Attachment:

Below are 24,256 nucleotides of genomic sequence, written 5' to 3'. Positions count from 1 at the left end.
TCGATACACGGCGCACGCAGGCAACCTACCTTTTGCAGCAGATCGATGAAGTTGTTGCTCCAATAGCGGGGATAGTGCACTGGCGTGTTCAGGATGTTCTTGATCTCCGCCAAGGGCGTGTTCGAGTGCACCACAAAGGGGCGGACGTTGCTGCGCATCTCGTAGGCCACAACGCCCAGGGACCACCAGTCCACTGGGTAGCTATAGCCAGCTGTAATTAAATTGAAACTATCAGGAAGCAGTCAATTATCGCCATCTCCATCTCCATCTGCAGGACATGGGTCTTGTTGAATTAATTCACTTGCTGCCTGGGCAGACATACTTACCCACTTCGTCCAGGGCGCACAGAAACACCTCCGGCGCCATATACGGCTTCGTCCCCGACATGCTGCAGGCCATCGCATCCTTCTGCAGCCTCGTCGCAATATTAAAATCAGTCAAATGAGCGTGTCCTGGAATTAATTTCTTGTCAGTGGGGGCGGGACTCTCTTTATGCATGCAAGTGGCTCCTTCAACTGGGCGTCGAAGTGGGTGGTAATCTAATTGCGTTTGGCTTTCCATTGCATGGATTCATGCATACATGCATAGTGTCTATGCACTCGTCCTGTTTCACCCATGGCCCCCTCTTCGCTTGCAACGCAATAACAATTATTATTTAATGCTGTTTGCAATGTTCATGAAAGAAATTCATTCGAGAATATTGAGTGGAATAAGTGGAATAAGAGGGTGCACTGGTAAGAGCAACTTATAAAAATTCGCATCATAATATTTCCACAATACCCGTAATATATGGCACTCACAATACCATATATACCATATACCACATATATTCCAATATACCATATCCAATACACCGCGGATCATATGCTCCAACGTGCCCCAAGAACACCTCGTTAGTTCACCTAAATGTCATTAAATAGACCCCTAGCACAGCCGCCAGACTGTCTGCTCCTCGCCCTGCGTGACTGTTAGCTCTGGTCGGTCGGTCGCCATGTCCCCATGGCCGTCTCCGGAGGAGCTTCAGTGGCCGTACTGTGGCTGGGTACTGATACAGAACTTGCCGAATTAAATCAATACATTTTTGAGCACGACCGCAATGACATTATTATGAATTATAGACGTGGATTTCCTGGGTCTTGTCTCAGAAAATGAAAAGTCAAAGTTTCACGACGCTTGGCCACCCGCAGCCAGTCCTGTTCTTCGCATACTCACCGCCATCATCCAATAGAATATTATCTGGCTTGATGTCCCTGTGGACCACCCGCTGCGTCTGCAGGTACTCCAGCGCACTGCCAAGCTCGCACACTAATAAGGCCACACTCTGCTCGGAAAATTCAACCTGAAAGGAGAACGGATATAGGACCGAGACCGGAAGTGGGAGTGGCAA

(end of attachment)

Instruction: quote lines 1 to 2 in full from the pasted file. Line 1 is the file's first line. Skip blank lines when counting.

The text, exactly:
Below are 24,256 nucleotides of genomic sequence, written 5' to 3'. Positions count from 1 at the left end.
TCGATACACGGCGCACGCAGGCAACCTACCTTTTGCAGCAGATCGATGAAGTTGTTGCTCCAATAGCGGGGATAGTGCACTGGCGTGTTCAGGATGTTCTTGATCTCCGCCAAGGGCGTGTTCGAGTGCACCACAAAGGGGCGGACGTTGCTGCGCATCTCGTAGGCCACAACGCCCAGGGACCACCAGTCCACTGGGTAGCTATAGCCAGCTGTAATTAAATTGAAACTATCAGGAAGCAGTCAATTATCGCCATCTCCATCTCCATCTGCAGGACATGGGTCTTGTTGAATTAATTCACTTGCTGCCTGGGCAGACATACTTACCCACTTCGTCCAGGGCGCACAGAAACACCTCCGGCGCCATATACGGCTTCGTCCCCGACATGCTGCAGGCCATCGCATCCTTCTGCAGCCTCGTCGCAATATTAAAATCAGTCAAATGAGCGTGTCCTGGAATTAATTTCTTGTCAGTGGGGGCGGGACTCTCTTTATGCATGCAAGTGGCTCCTTCAACTGGGCGTCGAAGTGGGTGGTAATCTAATTGCGTTTGGCTTTCCATTGCATGGATTCATGCATACATGCATAGTGTCTATGCACTCGTCCTGTTTCACCCATGGCCCCCTCTTCGCTTGCAACGCAATAACAATTATTATTTAATGCTGTTTGCAATGTTCATGAAAGAAATTCATTCGAGAATATTGAGTGGAATAAGTGGAATAAGAGGGTGCACTGGTAAGAGCAACTTATAAAAATTCGCATCATAATATTTCCACAATACCCGTAATATATGGCACTCACAATACCATATATACCATATACCACATATATTCCAATATACCATATCCAATACACCGCGGATCATATGCTCCAACGTGCCCCAAGAACACCTCGTTAGTTCACCTAAATGTCATTAAATAGACCCCTAGCACAGCCGCCAGACTGTCTGCTCCTCGCCCTGCGTGACTGTTAGCTCTGGTCGGTCGGTCGCCATGTCCCCATGGCCGTCTCCGGAGGAGCTTCAGTGGCCGTACTGTGGCTGGGTACTGATACAGAACTTGCCGAATTAAATCAATACATTTTTGAGCACGACCGCAATGACATTATTATGAATTATAGACGTGGATTTCCTGGGTCTTGTCTCAGAAAATGAAAAGTCAAAGTTTCACGACGCTTGGCCACCCGCAGCCAGTCCTGTTCTTCGCATACTCACCGCCATCATCCAATAGAATATTATCTGGCTTGATGTCCCTGTGGACCACCCGCTGCGTCTGCAGGTACTCCAGCGCACTGCCAAGCTCGCACACTAATAAGGCCACACTCTGCTCGGAAAATTCAACCTGAAAGGAGAACGGATATAGGACCGAGACCGGAAGTGGGAGTGGCAA